By THEPHILBIZNEWS STAFF
Johnson & Johnson (J&J), a brand trusted locally for its gentle hygiene and baby care products, is taking a big hit to its reputation after a US court ordered last Monday (Tuesday in Manila) that it should pay the state of Oklahoma $572.1 million for compromising the health of thousands by aggressively marketing addictive painkillers called opioid.
While J&J is set to appeal the ruling of Judge Thad Balkman of the Cleveland County District Court in Norman, Oklahoma, the decision is a breakthrough for class suits filed across the United States against opioid manufacturers over three decades of addiction and deaths blamed on the drug.
Reading his decision that J&J violated Oklahoma’s public nuisance law by its deceptive marketing of its opioid painkillers Duragesic and Nucynta, Judge Balkman ruled that its actions “compromised the health and safety of thousands of Oklahomans.”
Despite Monday’s decision, J&J’s stock rose slightly on Tuesday (today in Manila) because, prior to the court ruling, investors were expecting a bigger fine on the company as the state attorney general had targeted $17 billion in damages.
“As silly as it sounds, a $600 million decision was, relative to expectations, a positive outcome,” said Joshua Jennings, an analyst for Cowen, was quoted by the New York Times in its report on J&J increasing its stock by 1.44 percent to $129.64 a share.
“Other drugmakers that sell opioid painkillers and are defending against similar lawsuits also rose after-hours, including Teva Pharmaceutical Industries Ltd up 2.6 per cent, and Endo International Plc, up 1.4 per cent higher,” the Irish Times reported.
Figures presented to court by state prosecutors showed about 6,000 residents of Oklahoma died from opioid addiction overdoses since 2000.
In the NYT report posted on its online Health section today, it said: “Some question how long the company can weather what has been a series of damaging setbacks to its brand, including a spate of lawsuits over whether its talcum powder led to ovarian cancer, and high-profile cases over other potentially flawed products, like pelvic mesh and the anti-stroke drug Xarelto, which has caused excessive bleeding.”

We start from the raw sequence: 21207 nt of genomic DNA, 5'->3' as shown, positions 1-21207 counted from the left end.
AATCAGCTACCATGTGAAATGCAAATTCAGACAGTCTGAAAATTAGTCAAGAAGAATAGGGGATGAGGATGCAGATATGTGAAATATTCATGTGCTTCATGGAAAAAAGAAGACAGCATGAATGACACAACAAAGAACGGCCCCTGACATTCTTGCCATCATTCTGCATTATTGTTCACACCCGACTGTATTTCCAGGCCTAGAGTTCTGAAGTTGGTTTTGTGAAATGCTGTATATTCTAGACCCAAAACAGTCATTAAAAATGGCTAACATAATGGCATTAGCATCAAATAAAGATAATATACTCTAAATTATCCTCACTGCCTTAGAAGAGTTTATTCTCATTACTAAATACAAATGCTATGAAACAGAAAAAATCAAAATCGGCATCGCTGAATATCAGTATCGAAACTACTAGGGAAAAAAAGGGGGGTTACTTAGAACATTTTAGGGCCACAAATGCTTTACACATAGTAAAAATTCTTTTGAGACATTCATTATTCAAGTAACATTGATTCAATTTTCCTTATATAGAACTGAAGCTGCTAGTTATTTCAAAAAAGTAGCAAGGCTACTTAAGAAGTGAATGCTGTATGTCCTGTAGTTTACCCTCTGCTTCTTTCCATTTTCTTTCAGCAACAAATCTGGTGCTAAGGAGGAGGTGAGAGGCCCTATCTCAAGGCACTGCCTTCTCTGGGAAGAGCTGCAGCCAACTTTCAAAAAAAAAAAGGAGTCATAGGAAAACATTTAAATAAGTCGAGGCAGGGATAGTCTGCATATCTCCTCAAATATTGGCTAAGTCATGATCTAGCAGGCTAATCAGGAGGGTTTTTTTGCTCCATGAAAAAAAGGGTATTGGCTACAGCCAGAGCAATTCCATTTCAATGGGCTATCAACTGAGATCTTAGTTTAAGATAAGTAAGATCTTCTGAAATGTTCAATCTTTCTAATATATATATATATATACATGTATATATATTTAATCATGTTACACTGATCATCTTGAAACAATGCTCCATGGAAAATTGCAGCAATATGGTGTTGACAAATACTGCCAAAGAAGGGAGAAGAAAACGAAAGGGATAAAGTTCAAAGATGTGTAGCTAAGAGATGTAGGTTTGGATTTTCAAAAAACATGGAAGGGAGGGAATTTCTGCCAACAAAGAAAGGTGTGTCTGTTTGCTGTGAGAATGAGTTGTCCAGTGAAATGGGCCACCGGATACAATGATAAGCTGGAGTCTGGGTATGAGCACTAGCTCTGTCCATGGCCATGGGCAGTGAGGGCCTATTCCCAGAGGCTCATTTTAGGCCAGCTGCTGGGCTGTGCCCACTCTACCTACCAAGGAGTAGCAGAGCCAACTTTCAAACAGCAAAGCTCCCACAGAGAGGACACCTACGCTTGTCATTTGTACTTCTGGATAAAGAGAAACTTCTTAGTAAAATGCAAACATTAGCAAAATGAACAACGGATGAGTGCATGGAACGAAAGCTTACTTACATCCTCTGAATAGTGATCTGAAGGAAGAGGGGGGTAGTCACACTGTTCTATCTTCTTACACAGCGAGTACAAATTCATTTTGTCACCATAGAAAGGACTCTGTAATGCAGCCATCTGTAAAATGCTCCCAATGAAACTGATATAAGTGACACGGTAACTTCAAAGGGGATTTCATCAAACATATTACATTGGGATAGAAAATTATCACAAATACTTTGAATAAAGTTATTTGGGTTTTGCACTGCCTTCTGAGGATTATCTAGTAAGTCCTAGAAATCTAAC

The report written by Katie Thomas and Tiffany Hsu for NYT also quoted Stephen Hahn-Griffiths, an executive at Reputation Institute, as saying: “Johnson & Johnson is a corporation under duress on a number of fronts.”
Hahn-Griffiths, whose organization tracks public perception of companies through regular surveys, added: “It’s fair to say that the opioid trial is probably the straw that broke the camel’s back for Johnson & Johnson’s reputation. “We’ve not in recent years seen Johnson & Johnson’s reputation dip as low as it’s currently tracking.”
The NYT also interviewed David Vinjamuri, a marketing consultant and professor who worked at Johnson & Johnson in the 1990s, who said that the company had built its reputation “through decades of careful messaging and product management” so that doctors and hospital administrators were more inclined to trust its products over other pharmaceutical firms.
“My fear now is that the systematic competitive advantage Johnson & Johnson got from its reputation has eroded. Brand equity is a reservoir that floats you until it’s dry,” Vinjamuri told the NYT.